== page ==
November 24, 2011
Researchers Help Fight Ineffective Antipsychotic Drugs
Researchers interested in the treatment of schizophrenia and dementia have helped clarify how antipsychotic drugs that target a complex of two receptors at the surface of cells in the brain work.
The team has shown that two brain receptors, which bind the neurotransmitter signals serotonin and glutamate at the outside of the cell, form a complex in the areas of the brain that malfunction in schizophrenic patients.The researchers have developed a metric that may help determine the effectiveness of antipsychotic drugs and advance drug design.
The work helps fill important gaps in knowledge as previously researchers did not understand how this receptor complex was connected to their phenotype of schizophrenia.
The study findings show that the connections between the complex of the two receptors and the schizophrenic phenotype is a defect in how the serotonin and glutamate signals get interpreted at the inside of the cell.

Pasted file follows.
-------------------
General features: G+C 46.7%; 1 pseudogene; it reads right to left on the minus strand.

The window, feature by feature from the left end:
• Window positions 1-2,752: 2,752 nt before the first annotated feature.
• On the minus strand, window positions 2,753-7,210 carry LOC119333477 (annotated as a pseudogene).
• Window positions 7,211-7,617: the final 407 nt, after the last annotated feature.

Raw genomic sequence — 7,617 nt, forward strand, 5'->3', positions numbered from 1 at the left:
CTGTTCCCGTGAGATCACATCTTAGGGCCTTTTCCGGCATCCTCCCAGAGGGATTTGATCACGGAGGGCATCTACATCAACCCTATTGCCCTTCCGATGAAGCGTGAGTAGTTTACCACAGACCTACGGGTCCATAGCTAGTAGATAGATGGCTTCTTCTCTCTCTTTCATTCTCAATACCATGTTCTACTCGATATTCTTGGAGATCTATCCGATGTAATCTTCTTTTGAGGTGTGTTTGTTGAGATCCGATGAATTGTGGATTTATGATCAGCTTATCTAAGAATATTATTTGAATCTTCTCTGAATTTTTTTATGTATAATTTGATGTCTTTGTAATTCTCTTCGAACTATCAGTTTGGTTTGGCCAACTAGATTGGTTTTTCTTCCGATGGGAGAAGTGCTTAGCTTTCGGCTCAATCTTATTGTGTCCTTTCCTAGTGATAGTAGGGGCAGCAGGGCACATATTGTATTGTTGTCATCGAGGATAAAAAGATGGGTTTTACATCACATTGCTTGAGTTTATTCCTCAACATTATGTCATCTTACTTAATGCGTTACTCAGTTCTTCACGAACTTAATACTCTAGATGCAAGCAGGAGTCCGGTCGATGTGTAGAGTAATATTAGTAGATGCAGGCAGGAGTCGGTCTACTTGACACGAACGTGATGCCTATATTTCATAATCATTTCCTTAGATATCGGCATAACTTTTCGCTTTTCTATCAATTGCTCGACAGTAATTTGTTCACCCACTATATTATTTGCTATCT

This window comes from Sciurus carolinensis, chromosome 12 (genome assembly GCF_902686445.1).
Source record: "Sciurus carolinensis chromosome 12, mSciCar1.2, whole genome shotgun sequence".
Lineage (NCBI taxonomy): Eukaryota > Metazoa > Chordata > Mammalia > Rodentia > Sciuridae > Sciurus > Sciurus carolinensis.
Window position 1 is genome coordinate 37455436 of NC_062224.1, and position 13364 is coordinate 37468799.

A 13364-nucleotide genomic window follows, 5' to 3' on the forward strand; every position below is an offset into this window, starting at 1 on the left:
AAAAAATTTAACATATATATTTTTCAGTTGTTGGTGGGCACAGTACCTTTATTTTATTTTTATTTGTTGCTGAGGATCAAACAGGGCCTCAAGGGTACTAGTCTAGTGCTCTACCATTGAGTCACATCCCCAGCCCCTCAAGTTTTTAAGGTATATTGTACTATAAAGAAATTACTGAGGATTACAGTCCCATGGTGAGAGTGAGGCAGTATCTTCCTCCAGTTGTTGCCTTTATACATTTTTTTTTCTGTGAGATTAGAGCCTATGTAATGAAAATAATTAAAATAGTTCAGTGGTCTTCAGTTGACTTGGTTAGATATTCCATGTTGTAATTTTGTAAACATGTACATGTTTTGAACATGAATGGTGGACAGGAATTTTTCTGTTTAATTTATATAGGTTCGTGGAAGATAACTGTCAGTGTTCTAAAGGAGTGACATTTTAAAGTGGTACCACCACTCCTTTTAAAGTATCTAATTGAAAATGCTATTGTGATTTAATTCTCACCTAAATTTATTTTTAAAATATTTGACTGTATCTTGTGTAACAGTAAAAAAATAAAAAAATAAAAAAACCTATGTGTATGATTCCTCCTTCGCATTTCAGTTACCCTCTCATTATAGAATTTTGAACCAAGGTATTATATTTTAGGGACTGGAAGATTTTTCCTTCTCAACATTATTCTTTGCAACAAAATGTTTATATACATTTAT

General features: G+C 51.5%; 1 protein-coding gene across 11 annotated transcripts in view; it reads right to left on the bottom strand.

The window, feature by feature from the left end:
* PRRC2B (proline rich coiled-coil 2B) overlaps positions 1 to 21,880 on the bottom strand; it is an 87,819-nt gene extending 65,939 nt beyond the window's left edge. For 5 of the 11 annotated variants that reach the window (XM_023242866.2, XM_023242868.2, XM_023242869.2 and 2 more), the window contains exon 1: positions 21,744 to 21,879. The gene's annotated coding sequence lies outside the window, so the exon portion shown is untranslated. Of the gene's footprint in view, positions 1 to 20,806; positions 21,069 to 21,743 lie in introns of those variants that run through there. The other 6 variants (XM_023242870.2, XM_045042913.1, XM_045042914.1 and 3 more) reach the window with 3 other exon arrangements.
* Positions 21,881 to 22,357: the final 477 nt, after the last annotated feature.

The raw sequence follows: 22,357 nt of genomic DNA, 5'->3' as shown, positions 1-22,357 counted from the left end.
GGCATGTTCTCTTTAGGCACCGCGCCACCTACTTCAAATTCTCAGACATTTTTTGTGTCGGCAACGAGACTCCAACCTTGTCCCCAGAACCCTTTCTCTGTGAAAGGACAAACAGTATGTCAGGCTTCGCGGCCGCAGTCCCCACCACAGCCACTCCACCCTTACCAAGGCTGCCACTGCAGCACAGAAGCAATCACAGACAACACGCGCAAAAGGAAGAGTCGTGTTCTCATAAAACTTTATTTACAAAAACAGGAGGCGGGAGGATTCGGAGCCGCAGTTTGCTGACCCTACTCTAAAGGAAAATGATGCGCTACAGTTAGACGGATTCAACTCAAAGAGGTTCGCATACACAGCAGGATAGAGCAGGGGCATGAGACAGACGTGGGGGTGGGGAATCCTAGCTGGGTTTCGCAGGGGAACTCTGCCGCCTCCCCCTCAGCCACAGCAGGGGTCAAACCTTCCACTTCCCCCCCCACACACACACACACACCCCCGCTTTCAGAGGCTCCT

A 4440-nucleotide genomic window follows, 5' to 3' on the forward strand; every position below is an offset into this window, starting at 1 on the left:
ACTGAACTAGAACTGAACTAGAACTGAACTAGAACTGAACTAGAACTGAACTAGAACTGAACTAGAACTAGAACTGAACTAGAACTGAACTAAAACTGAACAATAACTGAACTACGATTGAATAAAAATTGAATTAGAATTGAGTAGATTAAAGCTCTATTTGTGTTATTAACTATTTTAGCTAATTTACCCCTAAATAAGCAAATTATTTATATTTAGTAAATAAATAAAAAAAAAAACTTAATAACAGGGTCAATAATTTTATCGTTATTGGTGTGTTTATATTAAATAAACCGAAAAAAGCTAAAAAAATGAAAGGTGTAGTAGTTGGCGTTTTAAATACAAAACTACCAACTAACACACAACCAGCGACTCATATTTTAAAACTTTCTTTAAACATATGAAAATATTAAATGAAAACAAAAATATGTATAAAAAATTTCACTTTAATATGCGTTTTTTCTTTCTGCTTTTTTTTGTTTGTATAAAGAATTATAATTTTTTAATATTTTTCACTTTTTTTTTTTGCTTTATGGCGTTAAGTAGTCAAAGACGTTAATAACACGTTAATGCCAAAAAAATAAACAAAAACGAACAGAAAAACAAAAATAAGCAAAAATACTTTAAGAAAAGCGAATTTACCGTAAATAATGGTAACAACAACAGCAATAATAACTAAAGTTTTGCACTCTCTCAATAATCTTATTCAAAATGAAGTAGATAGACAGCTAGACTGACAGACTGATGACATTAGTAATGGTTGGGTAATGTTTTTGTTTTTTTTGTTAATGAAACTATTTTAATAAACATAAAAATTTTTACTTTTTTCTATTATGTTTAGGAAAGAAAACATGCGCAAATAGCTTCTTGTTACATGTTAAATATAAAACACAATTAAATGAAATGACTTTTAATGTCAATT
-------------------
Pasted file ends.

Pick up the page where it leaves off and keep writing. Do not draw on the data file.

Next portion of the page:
"Not only have we learned how antipsychotics drugs are effective, but we have also found that the signaling through this receptor complex is critical to how these anti-psychotics work," the study's principal investigator Diomedes E. Logothetis said in a press release.
He said the most common cellular targets for drugs used in the clinics and by the pharmaceutical industry are G protein-coupled receptors.
They found that using cell and animal models, the receptors signal differently when they are together as a complex than when they are apart.
The team's metric they developed could be used to screen new drugs and help determine their level of effectiveness, or be used to assess combination therapies.
"We can use the metric we developed to screen new drugs and determine their level of effectiveness," Logothetis said in a statement. "We can also use the metric to assess what combinations of existing drugs will give us the ideal balance between the signaling through the two receptors of the complex."
He said the hope is that by using this approach one day researchers will be able to develop a means by which high-throughput screening of drugs can be performed and they also will be able to develop more effective combinations of drugs that could help the third of schizophrenic patients who do not respond to current treatments.
The study was published in the journal Cell on Wednesday.
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